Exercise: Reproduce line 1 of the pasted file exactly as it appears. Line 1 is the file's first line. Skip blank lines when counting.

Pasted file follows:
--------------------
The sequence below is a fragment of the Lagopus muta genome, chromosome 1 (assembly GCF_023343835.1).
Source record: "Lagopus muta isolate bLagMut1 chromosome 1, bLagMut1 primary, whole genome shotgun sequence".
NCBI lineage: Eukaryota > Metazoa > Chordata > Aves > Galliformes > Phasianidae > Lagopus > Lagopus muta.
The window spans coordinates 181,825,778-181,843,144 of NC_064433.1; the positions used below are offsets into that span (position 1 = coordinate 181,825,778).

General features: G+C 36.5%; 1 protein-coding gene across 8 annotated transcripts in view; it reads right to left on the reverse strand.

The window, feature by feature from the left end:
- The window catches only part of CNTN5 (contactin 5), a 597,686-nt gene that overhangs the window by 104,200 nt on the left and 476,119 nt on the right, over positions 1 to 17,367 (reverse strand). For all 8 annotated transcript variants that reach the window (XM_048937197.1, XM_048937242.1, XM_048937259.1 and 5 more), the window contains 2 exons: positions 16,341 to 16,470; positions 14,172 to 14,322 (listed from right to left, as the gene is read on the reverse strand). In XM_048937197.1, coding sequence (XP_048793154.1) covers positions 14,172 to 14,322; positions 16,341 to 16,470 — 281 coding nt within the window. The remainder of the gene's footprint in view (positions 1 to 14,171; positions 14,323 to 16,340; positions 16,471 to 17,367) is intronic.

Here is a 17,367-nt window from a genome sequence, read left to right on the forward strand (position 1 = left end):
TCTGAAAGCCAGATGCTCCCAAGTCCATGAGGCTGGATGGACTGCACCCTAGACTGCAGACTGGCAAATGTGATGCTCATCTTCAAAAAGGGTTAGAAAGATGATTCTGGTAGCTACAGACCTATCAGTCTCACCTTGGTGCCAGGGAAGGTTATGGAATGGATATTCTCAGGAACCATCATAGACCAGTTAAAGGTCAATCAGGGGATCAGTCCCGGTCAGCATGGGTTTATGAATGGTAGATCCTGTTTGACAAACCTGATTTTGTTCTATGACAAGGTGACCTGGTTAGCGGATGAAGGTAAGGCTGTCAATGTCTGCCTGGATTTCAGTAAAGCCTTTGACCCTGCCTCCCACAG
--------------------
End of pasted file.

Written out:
The sequence below is a fragment of the Lagopus muta genome, chromosome 1 (assembly GCF_023343835.1).